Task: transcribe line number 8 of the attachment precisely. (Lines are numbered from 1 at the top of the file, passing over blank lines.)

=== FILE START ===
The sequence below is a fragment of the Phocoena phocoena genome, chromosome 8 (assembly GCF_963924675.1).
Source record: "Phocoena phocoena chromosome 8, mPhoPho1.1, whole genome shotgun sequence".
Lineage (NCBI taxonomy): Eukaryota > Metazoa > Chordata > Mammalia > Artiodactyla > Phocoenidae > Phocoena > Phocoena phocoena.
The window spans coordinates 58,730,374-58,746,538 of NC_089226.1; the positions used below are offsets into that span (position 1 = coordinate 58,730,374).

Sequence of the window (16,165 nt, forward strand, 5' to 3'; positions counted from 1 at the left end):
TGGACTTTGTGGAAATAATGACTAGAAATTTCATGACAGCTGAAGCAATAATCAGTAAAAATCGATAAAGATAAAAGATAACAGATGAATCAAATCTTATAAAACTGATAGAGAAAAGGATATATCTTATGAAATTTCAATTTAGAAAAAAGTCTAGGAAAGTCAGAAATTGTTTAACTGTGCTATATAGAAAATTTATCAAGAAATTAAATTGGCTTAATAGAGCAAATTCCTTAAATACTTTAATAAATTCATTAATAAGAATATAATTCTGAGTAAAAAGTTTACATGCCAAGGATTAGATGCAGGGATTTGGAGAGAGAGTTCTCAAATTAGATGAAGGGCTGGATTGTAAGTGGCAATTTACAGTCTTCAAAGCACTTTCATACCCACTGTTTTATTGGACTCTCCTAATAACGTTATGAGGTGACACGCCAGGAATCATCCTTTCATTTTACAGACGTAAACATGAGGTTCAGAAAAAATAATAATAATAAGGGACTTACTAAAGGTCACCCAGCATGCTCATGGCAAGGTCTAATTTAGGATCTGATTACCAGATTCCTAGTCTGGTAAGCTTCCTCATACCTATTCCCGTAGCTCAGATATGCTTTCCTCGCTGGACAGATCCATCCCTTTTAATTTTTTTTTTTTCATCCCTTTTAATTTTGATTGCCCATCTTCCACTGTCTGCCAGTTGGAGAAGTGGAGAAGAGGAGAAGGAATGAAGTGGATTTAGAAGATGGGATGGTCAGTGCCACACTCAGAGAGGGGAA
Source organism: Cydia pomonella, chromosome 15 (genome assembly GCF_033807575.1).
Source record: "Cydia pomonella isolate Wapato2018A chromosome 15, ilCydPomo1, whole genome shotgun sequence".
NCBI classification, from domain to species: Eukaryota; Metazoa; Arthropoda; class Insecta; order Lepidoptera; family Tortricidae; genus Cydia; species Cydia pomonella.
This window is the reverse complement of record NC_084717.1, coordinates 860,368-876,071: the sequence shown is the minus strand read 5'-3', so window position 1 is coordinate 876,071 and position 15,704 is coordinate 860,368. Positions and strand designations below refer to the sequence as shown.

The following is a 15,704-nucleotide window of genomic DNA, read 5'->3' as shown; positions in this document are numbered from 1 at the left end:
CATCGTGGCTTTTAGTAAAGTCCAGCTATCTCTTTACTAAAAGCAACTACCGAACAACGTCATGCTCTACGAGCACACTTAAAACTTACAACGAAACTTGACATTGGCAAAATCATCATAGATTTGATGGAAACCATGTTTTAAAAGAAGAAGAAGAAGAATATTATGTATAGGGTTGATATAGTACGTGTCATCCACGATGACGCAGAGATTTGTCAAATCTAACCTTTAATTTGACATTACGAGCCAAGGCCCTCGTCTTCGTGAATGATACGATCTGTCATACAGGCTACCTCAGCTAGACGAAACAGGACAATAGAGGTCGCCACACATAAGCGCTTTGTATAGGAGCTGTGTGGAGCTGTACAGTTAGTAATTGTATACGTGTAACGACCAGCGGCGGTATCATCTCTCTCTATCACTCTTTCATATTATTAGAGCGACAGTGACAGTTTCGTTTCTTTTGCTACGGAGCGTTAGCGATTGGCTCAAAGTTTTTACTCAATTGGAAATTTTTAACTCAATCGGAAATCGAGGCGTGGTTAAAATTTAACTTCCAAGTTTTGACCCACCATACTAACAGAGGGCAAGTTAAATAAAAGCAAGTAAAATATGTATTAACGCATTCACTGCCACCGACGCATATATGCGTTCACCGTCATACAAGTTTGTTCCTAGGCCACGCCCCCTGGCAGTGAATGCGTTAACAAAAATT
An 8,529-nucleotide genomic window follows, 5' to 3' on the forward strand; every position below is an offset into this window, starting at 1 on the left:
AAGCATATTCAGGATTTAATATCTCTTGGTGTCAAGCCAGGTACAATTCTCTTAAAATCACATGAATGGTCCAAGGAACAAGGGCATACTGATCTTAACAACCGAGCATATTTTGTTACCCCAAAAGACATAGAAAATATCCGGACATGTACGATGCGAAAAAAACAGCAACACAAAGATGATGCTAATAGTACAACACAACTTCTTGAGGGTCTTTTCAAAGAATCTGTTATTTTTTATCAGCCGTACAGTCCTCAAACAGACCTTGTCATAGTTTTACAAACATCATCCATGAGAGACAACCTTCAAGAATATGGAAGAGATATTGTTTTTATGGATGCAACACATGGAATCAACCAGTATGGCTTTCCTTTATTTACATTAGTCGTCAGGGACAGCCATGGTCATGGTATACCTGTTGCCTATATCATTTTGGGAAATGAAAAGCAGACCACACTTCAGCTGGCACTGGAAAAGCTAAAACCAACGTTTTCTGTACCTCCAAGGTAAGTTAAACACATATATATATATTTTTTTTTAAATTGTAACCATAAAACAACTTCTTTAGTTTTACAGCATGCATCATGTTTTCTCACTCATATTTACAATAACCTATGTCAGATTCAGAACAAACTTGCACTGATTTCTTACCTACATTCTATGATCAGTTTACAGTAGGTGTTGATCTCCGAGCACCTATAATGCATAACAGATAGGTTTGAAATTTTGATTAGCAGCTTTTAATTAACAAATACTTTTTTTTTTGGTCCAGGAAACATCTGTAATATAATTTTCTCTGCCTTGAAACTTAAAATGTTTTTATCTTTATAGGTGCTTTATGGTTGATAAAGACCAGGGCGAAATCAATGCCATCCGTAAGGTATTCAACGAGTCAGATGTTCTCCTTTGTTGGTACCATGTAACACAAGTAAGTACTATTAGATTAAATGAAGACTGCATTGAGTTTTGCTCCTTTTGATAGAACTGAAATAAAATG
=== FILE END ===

Source record: "Cydia pomonella isolate Wapato2018A chromosome 15, ilCydPomo1, whole genome shotgun sequence".